In the final days of 2020, Help & Hope Southcoast shared a post on the lessons we had learned about mental health and wellness during the chaotic year.
My lesson evolved slowly over the year as I became aware of how much calmer I am when I pause during my day and notice what I’m feeling. I learned (and am still learning) the benefits of paying more attention to my experience in the moment - how I’m feeling right now - and letting it all be okay.
It means accepting my feelings just as they are — not discounting them, or obsessing over them. Just allowing them to be.
It means when I hit my yoga mat in the morning, I don’t shape my practice around what I did the week, or the day, before, but start anew each morning, wherever I am.
Some days I’m eager to move and ready to push my boundaries just a little further. Other days, it means poses that had been easy suddenly feel too overwhelming, and I might just lie in child’s pose for the entire class.
Both are okay.
In the past, I’ve always looked for each day to build on the previous one. I’ve always pushed for continuous improvement in my thoughts and actions. So letting myself show up as I am in the moment without judgement is a new step for me.
It’s one I’ve found support for in the yoga classes of Adriene Mishler. Anyone who follows Yoga with Adriene’s YouTube channel will know what I mean. The popular internet yoga teacher has been leading a 30-day yoga journey every January since 2014 and now has thousands of followers all around the world.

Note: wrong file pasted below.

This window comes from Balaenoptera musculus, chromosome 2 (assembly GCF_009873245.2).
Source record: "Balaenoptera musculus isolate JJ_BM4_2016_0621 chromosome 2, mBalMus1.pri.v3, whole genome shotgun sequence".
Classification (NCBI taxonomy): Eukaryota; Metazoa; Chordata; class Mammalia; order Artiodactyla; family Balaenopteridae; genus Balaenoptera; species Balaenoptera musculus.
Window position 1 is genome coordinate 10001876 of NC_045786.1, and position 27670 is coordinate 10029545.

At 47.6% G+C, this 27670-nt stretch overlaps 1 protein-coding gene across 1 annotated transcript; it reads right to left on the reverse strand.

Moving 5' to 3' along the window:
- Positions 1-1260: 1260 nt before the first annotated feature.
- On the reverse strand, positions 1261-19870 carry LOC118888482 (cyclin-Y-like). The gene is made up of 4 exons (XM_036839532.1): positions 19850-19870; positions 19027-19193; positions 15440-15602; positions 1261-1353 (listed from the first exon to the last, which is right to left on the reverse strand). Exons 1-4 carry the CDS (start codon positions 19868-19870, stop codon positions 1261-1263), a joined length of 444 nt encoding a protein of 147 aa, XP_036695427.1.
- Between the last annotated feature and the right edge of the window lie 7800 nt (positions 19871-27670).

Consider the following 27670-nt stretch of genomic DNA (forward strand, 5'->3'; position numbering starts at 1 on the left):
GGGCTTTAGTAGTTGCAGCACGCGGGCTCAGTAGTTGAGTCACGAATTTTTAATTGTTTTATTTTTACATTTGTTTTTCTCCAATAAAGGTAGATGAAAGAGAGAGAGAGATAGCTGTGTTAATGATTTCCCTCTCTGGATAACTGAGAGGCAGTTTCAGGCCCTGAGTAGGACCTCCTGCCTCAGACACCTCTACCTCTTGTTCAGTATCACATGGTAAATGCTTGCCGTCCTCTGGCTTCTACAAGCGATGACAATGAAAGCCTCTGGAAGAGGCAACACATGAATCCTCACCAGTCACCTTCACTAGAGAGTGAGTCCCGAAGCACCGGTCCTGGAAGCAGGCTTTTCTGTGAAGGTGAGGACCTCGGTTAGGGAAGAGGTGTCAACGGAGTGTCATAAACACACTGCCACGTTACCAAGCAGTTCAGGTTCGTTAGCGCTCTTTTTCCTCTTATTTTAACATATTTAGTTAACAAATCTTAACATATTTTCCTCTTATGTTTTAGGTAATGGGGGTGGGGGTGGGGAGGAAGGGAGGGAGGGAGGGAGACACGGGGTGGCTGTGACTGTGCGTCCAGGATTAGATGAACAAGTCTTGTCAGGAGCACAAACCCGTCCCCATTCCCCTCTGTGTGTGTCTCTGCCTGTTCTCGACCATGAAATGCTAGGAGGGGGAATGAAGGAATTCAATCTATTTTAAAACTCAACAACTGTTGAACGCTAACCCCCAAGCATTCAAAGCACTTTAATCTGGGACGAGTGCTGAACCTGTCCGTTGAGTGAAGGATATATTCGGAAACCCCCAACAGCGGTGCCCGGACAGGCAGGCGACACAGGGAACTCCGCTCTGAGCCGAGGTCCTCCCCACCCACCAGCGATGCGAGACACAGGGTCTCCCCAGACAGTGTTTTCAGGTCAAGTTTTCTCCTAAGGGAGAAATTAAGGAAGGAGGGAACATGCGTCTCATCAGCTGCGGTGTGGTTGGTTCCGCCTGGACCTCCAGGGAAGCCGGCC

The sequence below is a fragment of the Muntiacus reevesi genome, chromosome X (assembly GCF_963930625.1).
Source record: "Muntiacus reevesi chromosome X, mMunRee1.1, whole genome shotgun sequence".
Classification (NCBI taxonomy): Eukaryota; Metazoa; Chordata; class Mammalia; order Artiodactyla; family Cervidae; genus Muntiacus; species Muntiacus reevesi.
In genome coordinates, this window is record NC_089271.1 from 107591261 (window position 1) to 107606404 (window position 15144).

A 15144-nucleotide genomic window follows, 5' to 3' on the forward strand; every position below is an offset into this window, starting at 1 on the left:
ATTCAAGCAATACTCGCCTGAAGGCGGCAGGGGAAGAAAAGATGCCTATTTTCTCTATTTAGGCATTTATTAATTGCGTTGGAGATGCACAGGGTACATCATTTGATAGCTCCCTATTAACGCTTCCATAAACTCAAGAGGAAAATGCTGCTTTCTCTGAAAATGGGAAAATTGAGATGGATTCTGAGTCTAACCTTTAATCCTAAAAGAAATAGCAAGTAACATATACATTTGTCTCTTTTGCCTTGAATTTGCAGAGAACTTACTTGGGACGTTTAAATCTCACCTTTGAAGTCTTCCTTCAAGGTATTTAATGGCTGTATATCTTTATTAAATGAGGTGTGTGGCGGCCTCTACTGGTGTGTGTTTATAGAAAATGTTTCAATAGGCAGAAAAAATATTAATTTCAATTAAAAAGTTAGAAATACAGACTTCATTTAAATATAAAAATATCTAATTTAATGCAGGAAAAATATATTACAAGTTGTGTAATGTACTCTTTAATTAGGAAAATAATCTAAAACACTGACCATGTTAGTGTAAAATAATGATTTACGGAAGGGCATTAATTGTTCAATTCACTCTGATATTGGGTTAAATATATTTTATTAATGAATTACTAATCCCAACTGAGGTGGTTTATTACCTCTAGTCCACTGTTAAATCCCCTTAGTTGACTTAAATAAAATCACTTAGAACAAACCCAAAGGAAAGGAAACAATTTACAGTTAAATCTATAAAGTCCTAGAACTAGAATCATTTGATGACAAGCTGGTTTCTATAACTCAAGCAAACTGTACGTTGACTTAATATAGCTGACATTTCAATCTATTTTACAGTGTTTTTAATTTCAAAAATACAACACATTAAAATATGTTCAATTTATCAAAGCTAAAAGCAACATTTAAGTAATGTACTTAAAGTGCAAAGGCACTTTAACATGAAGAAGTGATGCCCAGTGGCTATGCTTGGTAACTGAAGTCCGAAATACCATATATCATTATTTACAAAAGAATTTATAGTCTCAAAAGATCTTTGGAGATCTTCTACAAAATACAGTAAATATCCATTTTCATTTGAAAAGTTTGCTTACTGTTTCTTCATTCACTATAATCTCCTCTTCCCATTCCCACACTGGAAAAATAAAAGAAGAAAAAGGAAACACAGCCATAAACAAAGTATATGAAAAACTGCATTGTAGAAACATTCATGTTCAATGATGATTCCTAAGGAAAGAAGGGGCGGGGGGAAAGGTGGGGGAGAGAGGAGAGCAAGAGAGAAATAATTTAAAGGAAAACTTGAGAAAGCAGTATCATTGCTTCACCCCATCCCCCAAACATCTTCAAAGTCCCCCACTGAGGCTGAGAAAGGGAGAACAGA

Her approach is about showing up for yourself wherever you are. Listening to your own inner wisdom first and letting everything flow from there.
Adriene recently shared a poem by Rumi in one of this month’s yoga practices - appropriately themed Breath - which perfectly captures where I’d like to be in my life. Rumi writes with such understanding of humanity’s frailty and flaws, as well as our greatness, and in this poem, The Guest House, invites each of us to open our door each morning and wholeheartedly greet whoever is requesting entry.
This doesn’t mean we are bound by who “they” are, whether they are big, beautiful emotions like joy and love, or seemingly “unacceptable” ones like depression or anger, just that we acknowledge and accept them and the gifts they bring.
Rumi expresses it beautifully in his poem below.
This being human is a guest house.
Every morning a new arrival.
A joy, a depression, a meanness,
Some momentary awareness comes
As an unexpected visitor.
Welcome and entertain them all!
Even if they’re a crowd of sorrows,
Who violently sweep your house
Empty of its furniture,
Still, treat each guest honorably.
He may be clearing you out
For some new delight.
The dark thought, the shame, the malice,
Meet them at the door laughing,
And invite them in.
Be grateful for whoever comes,
Because each has been sent,
As a guide from beyond.
The Guest House, by Rumi